The first third of the book assiduously assembles the shards of his life from his birth in Pin Point, Ga., to his nomination to the Supreme Court by President George H. W. Bush in 1991, and it casts new light on the social and psychological context in which Thomas fashioned himself. Pin Point, where he spent his first six years, comes as close to a scene of rural desolation as is possible in an advanced society. This is black life in the rural South at its bleakest, in which the best hope of the law-abiding is a job at the old crab-picking factory. It is in this sociological nightmare that a 6-year-old boy, by some miracle of human agency, discovers the path to survival through absorption in books. Born to a teenage mother, abandoned by his father when he was a year old, plunged into the even more frightening poverty of the Savannah ghetto, Thomas, along with his brother, was eventually rescued by his grandparents.
Thomas has made a paragon of his maternal grandfather, Myers Anderson, an illiterate man who, through superhuman effort, native intelligence and upright living, was able to provide a fair degree of security for his family. Anderson cared deeply for the downtrodden, and the hard turn in Thomas’s adult individualism cannot be attributed to him. Indeed, it turns out that the man Thomas reveres disapproved strongly of his conservative politics.
Three other important forces shaped Thomas. In addition to white racism, he suffered the color prejudice of lighter-complexioned blacks. This dimension of black life has been so played down with the rise of identity politics that it comes as a shock to find a black person of the civil rights generation who feels he was severely scarred by it. Thomas says that growing up, he was teased mercilessly because his hair, complexion and features were too “Negroid” and that his schoolyard nickname was “ABC: America’s Blackest Child.” The authors seem inclined to believe contemporaries of Thomas who claim that he exaggerates and has confused class prejudice with color prejudice, as if class prejudice were any less execrable. On this, I’m inclined to believe Thomas, although, given where he now sits, the wife he sleeps with, the child he has custody of and the company he keeps, it might be time to get over it.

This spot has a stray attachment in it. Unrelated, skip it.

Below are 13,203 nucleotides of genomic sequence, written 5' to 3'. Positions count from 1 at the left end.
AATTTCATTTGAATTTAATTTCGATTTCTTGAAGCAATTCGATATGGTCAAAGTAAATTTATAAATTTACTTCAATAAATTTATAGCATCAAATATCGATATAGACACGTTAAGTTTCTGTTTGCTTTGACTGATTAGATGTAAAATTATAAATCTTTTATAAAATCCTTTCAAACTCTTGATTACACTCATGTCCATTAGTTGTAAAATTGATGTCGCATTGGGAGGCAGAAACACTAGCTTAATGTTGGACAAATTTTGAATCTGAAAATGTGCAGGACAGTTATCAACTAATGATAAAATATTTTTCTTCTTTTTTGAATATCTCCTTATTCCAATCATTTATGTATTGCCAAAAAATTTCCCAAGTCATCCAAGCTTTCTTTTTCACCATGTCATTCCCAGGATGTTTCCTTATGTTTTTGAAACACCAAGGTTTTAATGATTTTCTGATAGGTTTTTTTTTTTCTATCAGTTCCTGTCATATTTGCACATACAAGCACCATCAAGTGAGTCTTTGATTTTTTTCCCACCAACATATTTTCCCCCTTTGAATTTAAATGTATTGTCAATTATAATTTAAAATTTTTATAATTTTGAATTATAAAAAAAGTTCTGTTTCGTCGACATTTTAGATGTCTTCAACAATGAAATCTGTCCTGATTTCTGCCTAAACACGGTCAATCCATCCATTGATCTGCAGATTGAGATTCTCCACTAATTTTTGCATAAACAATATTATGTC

But Thomas bears the scars of yet another black prejudice: not only was he too black, he was also culturally too backcountry. Coastal Georgia is one of the few areas in America where a genuinely Afro-English creole — Gullah — is used, and Thomas grew up speaking it. In Savannah he was repeatedly mocked for his “Geechee” accent and was so traumatized by this that he developed the habit of simply listening when in public. That experience, Thomas claims, helps explain his mysterious silence on the Supreme Court during oral arguments. This seems a stretch, since Thomas is now an eloquent public speaker and an engaging conversationalist who, like most educated Southerners north of home, erased his accent long ago.